The charm of ramen-ya in northern Kyushu resides in what’s on their shelves. Unlike your average in-and-out style restaurant in Tokyo, ramen shops like Hakata Kinryu let customers satiate their appetites and flip through the pages of their favorite manga – all in one place. And while an internet café might give you a similar experience with cheap instant ramen, who wouldn’t prefer the comfort of a rich and milky tonkotsu broth while doing a spot of reading?

Boasting locations all over the island, Hakata Kinryu gives you exactly that with its wide variety of ramen bowls, complementary tapas and a full library – and they’ve been doing so for 30 years.

Featuring a few variations of the region’s specialty, pork bone broth ramen, the menu is simple and straightforward, which is exactly what you want and should expect from any good ramen shop. Offering everything from traditional tonkotsu to spicy and flavorful tantanmen ramen, customers can pick from no less than 16 ramen options. And, as Hakata tradition dictates, you must mention how you prefer your noodles to be cooked – anywhere from extra firm (barikata) to extra soft (bariyawa).

The menu doesn’t limit itself to Hakata specialties and occasionally features unique local variations from all across Kyushu. For loyal customers, the star of their permanent selection is Kinryu abura soba (soupless noodles), served for over 20 years without a change in the recipe. Hakata Kinryu also offers the rare negi ramen, where in addition to your traditional chashu (steamed pork) slices, noodles are covered with a substantial amount of green onion. For a complete meal, customers are invited to choose between a variety of different sides, including the traditional gyoza. If you’re looking for crunchy fried chicken, the restaurant also offers karaage.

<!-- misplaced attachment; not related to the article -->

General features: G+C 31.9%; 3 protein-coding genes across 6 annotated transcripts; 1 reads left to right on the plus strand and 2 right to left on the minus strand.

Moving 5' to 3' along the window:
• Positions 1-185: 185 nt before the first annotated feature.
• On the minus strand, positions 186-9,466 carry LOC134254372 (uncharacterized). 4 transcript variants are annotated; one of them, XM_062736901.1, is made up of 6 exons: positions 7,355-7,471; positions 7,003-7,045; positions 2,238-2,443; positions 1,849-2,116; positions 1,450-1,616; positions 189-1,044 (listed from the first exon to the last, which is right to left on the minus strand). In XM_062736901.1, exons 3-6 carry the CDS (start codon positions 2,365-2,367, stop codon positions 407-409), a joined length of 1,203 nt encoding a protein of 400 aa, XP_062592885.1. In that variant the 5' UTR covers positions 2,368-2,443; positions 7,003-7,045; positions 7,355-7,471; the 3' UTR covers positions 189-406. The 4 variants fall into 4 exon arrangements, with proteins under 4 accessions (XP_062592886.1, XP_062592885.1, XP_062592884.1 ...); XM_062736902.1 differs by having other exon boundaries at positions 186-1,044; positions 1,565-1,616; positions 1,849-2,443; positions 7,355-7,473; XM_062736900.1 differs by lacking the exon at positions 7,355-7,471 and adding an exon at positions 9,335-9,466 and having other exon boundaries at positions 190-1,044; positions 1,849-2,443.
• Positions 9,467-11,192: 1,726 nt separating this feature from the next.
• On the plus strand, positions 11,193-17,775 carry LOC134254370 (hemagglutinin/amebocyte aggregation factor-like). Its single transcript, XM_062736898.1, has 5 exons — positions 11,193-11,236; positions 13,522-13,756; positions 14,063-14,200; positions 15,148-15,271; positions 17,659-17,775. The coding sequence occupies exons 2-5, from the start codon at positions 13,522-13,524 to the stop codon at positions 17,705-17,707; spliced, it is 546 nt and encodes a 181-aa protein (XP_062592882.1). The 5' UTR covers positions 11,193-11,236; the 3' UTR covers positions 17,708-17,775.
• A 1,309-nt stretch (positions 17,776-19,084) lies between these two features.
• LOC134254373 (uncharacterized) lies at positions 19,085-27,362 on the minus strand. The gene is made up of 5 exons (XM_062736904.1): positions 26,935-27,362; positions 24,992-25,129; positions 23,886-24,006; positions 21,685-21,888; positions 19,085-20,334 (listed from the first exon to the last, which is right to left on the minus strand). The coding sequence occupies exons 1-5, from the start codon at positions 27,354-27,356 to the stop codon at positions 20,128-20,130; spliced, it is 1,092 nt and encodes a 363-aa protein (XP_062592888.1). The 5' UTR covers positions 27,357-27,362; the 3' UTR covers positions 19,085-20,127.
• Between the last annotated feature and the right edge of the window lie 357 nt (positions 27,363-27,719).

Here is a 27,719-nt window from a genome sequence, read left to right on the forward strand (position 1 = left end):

Those who prefer to stick to the basics won’t be disappointed by their traditional tonkotsu ramen: creamy and flavorful, topped with a slice (or four) of juicy and tender chashu. A simple ramen bowl, without any extra toppings or side dishes, goes for about ¥490. In comparason, the prices for tonkotsu ramen in Tokyo range anywhere from ¥800 to ¥1,000. So whether you simply want to enjoy the occasional bowl of comforting pork bone broth or are looking to explore Japan’s vast gastronomy, Hakata Kinryu makes every visit worthwhile.

And of course, let’s not forget the comics.

While you can find similar restaurant concepts in Tokyo – particularly in the last couple of years following the rising popularity of Hakata ramen – combining ramen with reading is not yet common enough that it could be called a custom. In northern Kyushu, however, walking into ramen shops with shelves filled to the brim with manga – so much so that you might wonder if you didn’t accidently walk into an internet café – is no uncommon occurrence.

At Hakata Kinryu, customers are encouraged to order the ramen of their choice and indulge in every sip or bite without worrying about taking up somebody else’s seat. If anything, it’s frowned upon if you don’t take the time to savor your meal while browsing the restaurant’s impressive library.

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Photographs by Alfie Goodrich

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